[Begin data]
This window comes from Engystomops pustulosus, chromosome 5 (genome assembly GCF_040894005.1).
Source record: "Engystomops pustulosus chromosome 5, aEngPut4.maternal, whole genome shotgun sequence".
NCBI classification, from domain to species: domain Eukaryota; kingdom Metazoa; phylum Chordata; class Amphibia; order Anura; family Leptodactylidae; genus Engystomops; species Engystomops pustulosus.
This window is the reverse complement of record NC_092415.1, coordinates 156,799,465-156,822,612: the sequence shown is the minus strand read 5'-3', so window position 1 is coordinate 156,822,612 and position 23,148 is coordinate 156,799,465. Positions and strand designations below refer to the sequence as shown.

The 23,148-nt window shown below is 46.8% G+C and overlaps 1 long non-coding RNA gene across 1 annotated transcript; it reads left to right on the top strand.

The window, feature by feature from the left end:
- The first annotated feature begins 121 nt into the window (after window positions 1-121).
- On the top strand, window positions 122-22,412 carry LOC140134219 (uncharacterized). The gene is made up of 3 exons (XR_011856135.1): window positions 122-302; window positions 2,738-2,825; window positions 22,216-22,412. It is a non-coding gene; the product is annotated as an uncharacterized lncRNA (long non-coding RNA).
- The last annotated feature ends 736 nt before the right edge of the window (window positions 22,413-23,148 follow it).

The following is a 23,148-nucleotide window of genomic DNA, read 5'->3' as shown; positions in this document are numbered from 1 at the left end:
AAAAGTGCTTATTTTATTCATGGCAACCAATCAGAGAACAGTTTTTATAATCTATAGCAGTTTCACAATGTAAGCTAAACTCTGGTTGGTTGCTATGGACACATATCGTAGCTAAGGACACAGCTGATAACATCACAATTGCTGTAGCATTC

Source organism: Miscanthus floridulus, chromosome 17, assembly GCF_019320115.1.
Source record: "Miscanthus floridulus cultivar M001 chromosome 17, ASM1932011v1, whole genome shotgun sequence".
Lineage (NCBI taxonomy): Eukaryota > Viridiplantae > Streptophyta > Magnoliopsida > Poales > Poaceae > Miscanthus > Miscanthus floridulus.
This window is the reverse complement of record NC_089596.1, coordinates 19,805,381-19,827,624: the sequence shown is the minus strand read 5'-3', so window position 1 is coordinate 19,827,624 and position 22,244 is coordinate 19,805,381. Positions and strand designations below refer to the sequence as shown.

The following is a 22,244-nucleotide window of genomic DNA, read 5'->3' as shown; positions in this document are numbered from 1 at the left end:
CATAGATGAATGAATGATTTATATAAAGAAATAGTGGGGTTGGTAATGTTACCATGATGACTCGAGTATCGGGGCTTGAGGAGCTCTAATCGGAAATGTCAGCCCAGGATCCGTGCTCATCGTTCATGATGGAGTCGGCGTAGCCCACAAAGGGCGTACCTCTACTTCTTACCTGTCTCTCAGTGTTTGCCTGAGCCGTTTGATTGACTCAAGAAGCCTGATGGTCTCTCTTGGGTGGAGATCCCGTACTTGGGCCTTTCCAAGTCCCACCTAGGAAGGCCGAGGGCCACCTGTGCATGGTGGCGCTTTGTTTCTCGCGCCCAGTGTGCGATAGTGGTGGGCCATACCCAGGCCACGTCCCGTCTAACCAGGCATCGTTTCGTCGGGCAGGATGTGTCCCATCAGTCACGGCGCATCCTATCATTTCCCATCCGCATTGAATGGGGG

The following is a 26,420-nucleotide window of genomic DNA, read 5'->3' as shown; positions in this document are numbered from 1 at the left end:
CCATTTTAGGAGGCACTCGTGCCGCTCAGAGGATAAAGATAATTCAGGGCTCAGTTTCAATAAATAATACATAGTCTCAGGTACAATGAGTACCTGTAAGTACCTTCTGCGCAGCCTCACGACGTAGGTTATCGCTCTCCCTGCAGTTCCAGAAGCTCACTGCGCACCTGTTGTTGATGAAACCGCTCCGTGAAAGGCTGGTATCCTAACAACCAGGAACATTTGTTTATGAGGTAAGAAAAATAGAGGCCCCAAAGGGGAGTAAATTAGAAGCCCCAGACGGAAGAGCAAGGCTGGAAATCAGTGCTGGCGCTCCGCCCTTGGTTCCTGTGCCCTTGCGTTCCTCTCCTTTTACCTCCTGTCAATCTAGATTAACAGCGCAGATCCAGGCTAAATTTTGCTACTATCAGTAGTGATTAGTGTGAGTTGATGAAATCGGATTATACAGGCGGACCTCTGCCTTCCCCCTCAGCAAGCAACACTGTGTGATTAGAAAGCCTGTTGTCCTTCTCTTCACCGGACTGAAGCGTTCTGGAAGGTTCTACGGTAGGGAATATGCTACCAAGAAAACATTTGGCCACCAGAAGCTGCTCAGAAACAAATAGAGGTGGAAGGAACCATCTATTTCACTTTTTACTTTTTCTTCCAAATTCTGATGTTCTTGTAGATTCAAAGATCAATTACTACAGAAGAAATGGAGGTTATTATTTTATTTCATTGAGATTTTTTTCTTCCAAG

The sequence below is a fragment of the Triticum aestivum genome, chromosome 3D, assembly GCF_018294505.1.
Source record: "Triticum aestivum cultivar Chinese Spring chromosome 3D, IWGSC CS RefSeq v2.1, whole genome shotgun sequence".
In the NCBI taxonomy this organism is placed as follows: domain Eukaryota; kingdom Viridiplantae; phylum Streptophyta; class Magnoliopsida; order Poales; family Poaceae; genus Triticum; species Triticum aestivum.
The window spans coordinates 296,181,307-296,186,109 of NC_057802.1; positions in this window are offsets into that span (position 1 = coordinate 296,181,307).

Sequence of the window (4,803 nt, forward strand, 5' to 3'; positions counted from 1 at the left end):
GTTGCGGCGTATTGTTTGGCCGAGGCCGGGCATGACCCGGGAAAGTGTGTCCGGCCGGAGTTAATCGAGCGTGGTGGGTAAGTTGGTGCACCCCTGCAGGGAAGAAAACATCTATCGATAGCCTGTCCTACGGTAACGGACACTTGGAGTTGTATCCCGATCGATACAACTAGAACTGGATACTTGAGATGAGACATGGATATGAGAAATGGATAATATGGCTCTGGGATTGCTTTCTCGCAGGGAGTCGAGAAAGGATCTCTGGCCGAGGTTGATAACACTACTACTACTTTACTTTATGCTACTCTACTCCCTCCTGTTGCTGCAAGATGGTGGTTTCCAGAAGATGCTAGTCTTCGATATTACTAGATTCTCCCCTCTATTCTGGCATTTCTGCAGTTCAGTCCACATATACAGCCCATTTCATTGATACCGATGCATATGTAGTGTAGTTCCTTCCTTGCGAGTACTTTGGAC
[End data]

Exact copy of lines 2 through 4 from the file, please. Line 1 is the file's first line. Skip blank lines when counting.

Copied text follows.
Source record: "Engystomops pustulosus chromosome 5, aEngPut4.maternal, whole genome shotgun sequence".
NCBI classification, from domain to species: domain Eukaryota; kingdom Metazoa; phylum Chordata; class Amphibia; order Anura; family Leptodactylidae; genus Engystomops; species Engystomops pustulosus.
This window is the reverse complement of record NC_092415.1, coordinates 156,799,465-156,822,612: the sequence shown is the minus strand read 5'-3', so window position 1 is coordinate 156,822,612 and position 23,148 is coordinate 156,799,465. Positions and strand designations below refer to the sequence as shown.